Empowering Survivors of Domestic Violence
Each minute, twenty people experience intimate partner violence, according to the Center for Disease Control and Prevention. The rate is even higher in economically-distressed areas, where families experiencing high levels of financial strain are more than three times as likely to experience domestic violence as those who are not. With a generous grant from the Office of Violence Against Women, LUCHA founded Project Jumpstart, a transitional housing program that addresses the needs of these low-income survivors. With the assistance of Project Jumpstart, survivors are able to relocate to safer accommodations, achieve socio-economic independence from their abusers, and connect with the necessary resources to begin healing from their trauma.
While the program is open to all survivors, it specializes in serving immigrants and Latinos within financially distressed areas, given these groups have an especially difficult time accessing domestic violence services as a result of social and/or geographic isolation, fear of legal repercussions (e.g. deportation, loss of child custody, etc.), language barriers, and cultural norms regarding marriage or relationships.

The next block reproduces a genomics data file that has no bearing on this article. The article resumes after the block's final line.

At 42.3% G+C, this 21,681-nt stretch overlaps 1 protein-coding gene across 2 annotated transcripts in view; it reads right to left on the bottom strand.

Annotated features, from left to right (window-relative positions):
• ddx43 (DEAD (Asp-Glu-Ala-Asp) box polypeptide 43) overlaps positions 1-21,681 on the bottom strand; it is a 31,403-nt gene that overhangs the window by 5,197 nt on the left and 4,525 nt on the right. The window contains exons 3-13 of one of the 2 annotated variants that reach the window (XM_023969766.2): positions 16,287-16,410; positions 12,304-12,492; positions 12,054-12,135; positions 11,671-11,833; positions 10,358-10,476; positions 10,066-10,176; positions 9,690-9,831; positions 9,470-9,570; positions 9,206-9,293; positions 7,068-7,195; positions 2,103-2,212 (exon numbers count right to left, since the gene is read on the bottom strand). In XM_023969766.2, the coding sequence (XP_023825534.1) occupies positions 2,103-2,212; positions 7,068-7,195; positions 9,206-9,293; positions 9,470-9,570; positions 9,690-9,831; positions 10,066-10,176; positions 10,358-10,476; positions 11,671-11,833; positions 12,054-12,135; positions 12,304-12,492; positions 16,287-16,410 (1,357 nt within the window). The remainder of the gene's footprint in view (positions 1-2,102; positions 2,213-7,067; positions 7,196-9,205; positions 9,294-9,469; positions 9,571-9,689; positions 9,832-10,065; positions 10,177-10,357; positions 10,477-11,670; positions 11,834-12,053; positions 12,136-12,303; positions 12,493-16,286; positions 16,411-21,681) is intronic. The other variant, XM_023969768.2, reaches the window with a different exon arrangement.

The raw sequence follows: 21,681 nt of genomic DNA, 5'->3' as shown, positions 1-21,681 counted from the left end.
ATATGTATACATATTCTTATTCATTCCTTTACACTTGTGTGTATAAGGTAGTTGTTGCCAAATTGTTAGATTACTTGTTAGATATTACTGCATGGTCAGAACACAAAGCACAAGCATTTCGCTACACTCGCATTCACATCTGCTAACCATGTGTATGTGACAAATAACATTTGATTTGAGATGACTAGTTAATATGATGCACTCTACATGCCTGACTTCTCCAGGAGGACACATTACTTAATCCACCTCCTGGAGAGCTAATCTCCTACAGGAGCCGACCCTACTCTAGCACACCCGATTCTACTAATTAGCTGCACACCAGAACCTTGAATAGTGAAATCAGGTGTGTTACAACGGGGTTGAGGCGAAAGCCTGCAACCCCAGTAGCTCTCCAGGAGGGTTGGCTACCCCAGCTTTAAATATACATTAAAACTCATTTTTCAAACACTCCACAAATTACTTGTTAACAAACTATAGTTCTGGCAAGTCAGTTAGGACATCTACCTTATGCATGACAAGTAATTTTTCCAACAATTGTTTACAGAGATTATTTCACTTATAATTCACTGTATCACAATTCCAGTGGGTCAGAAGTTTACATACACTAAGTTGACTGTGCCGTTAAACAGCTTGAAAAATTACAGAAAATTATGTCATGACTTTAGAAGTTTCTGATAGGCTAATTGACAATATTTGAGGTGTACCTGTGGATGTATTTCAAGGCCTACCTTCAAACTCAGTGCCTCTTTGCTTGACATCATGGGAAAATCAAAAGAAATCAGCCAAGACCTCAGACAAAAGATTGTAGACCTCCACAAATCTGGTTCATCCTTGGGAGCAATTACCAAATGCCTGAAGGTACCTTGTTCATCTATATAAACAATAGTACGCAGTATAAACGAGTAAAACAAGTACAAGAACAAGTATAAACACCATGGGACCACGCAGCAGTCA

For more information, please contact Emma Epstein at (773) 489-8484 ext. 257 or firstname.lastname@example.org.
In order to qualify, survivors must meet three requirements: (1) Be in the process of leaving (or recently have left) a domestic violence situation; (2) Be a resident of the city of Chicago; and (3) Have sufficient income to pay the difference between their monthly rent and the amount of rental assistance provided.
Survivors receive 12 months of rental assistance starting at $800 and incrementally decreasing down to $100 over the year. In addition, LUCHA is able to cover rental deposits and application fees.
During the initial intake, staff and clients develop a working safety plan. Generally speaking, this plan covers how to protect yourself inside and outside the home, how to use legal protections, and recommendations for keeping children safer. In addition, safety planning covers technology and how to keep yourself safe in the virtual world. Each plan is individualized to the client and their needs.
Survivors develop a case management plan which involves goal-setting, monthly check-ins and financial empowerment endeavors. Throughout the program, participants engage in relevant social services with LUCHA and other community partners. The various programs include group therapy, legal assistance, child care, employment counseling and job placement, utility assistance, as well as other public benefits.